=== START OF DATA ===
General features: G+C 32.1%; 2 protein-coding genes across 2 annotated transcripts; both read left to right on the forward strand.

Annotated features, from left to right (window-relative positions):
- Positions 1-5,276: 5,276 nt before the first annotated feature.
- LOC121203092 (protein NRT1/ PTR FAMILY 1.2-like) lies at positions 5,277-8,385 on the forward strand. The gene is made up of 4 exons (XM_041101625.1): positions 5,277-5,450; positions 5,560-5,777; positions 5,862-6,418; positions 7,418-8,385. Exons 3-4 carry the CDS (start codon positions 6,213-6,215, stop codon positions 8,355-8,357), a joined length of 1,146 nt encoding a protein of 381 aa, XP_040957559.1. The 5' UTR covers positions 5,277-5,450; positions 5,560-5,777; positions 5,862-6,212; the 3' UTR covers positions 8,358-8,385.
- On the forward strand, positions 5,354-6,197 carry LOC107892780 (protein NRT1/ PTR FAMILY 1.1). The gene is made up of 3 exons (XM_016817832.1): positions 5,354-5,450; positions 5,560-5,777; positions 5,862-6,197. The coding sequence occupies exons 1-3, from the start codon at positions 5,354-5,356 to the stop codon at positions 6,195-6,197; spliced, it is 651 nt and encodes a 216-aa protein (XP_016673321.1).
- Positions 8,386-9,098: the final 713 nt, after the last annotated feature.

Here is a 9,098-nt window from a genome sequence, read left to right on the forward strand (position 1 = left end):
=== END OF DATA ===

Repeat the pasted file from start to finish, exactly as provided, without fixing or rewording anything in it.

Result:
General features: G+C 32.1%; 2 protein-coding genes across 2 annotated transcripts; both read left to right on the forward strand.

Annotated features, from left to right (window-relative positions):
- Positions 1-5,276: 5,276 nt before the first annotated feature.
- LOC121203092 (protein NRT1/ PTR FAMILY 1.2-like) lies at positions 5,277-8,385 on the forward strand. The gene is made up of 4 exons (XM_041101625.1): positions 5,277-5,450; positions 5,560-5,777; positions 5,862-6,418; positions 7,418-8,385. Exons 3-4 carry the CDS (start codon positions 6,213-6,215, stop codon positions 8,355-8,357), a joined length of 1,146 nt encoding a protein of 381 aa, XP_040957559.1. The 5' UTR covers positions 5,277-5,450; positions 5,560-5,777; positions 5,862-6,212; the 3' UTR covers positions 8,358-8,385.
- On the forward strand, positions 5,354-6,197 carry LOC107892780 (protein NRT1/ PTR FAMILY 1.1). The gene is made up of 3 exons (XM_016817832.1): positions 5,354-5,450; positions 5,560-5,777; positions 5,862-6,197. The coding sequence occupies exons 1-3, from the start codon at positions 5,354-5,356 to the stop codon at positions 6,195-6,197; spliced, it is 651 nt and encodes a 216-aa protein (XP_016673321.1).
- Positions 8,386-9,098: the final 713 nt, after the last annotated feature.

Here is a 9,098-nt window from a genome sequence, read left to right on the forward strand (position 1 = left end):